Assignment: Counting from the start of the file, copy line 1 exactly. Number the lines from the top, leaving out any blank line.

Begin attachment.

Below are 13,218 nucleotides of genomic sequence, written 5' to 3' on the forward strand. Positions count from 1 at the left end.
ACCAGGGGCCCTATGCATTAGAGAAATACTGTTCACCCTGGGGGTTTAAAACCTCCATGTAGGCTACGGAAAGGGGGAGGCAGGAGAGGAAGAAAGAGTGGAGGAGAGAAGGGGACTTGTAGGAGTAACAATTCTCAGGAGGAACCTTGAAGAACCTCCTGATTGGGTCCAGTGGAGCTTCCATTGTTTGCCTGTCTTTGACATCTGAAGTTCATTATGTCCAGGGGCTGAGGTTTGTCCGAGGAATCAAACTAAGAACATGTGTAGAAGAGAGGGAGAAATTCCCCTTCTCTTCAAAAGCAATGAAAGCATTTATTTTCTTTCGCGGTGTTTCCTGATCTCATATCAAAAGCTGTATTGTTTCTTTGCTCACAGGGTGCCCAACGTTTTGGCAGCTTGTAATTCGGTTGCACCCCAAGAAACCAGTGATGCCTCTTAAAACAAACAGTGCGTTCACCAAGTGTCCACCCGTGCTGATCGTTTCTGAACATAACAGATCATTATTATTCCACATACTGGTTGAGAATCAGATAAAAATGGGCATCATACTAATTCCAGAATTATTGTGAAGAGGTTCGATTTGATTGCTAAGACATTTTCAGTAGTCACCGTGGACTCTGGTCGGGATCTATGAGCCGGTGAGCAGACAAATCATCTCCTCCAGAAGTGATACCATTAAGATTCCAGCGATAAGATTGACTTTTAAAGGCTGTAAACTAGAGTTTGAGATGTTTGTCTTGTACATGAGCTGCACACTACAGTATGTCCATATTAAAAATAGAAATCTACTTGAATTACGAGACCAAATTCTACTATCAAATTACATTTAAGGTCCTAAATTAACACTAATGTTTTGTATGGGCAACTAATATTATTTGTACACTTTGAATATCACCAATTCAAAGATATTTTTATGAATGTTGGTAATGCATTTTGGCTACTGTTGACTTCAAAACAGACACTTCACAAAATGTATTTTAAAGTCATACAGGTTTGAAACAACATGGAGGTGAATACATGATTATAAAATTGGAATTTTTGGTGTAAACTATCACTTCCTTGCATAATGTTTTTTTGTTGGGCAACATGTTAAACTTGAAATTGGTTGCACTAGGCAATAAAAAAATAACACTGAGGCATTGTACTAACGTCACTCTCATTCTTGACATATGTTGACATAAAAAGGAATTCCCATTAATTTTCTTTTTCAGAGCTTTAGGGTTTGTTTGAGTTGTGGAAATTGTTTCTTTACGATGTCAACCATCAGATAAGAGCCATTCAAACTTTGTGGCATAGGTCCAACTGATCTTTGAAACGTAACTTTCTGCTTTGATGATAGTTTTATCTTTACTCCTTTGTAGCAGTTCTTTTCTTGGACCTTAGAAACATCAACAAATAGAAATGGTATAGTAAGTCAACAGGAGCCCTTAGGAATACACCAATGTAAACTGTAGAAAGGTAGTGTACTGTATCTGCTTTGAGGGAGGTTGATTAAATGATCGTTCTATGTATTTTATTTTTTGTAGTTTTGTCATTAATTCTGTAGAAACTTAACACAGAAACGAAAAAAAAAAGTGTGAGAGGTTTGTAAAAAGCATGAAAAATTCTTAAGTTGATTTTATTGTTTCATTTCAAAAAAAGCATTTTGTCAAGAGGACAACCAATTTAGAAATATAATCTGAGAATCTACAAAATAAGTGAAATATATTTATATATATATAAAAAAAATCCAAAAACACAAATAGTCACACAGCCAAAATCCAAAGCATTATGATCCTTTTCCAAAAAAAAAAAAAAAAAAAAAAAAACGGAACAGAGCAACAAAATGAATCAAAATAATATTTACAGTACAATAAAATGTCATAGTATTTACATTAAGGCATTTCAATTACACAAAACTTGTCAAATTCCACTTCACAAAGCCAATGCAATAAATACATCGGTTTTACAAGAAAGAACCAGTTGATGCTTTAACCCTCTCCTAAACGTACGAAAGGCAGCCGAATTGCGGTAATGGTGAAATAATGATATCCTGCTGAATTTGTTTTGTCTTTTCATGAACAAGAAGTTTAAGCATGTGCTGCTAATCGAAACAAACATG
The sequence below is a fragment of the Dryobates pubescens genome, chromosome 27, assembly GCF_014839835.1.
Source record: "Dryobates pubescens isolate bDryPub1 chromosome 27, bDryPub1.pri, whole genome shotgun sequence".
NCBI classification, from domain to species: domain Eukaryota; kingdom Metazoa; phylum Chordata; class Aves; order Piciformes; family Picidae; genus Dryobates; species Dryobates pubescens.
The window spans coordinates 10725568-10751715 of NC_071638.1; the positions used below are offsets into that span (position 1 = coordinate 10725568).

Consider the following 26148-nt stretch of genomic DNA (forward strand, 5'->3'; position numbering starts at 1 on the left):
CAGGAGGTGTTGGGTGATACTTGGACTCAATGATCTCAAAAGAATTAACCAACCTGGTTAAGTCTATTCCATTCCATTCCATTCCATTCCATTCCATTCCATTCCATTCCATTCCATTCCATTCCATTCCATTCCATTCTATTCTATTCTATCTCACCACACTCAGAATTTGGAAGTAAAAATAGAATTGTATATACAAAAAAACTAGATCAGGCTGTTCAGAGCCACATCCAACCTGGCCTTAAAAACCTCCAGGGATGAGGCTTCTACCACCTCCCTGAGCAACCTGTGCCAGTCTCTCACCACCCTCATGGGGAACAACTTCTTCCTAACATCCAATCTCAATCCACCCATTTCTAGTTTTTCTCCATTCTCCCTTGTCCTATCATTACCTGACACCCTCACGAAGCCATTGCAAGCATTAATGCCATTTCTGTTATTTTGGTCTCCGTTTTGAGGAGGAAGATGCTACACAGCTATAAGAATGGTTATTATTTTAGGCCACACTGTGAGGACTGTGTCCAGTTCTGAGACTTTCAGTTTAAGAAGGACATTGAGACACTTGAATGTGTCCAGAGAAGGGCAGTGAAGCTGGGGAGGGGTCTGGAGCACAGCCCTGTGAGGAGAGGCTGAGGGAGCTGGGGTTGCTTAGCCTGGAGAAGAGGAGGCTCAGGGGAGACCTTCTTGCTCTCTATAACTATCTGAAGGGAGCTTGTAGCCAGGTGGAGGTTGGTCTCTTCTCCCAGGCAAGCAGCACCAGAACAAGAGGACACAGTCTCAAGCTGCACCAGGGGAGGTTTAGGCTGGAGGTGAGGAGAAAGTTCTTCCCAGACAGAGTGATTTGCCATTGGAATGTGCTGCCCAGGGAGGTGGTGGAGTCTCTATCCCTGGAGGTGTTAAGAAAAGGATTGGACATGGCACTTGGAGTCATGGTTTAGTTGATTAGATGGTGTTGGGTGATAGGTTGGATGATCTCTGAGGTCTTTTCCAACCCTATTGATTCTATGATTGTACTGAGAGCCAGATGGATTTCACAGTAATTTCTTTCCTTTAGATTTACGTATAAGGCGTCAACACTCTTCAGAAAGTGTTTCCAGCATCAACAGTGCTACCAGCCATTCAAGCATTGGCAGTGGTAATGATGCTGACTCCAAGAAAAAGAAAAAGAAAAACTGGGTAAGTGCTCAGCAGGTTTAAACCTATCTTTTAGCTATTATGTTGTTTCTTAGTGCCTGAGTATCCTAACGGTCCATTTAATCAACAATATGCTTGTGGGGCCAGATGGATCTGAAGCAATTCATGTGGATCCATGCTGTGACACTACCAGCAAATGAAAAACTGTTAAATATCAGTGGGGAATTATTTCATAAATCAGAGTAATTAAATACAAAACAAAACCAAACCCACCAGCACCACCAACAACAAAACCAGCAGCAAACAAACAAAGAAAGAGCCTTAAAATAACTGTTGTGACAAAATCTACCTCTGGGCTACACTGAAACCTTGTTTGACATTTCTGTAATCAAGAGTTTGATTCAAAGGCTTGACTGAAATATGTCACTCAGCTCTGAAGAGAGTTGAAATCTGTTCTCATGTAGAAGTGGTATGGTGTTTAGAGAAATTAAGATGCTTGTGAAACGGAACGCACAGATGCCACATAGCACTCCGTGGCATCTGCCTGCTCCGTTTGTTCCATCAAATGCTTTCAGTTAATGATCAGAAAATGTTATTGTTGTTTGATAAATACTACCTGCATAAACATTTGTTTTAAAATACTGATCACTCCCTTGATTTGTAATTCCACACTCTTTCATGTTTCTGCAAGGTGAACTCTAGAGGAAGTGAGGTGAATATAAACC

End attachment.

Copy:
Below are 13,218 nucleotides of genomic sequence, written 5' to 3' on the forward strand. Positions count from 1 at the left end.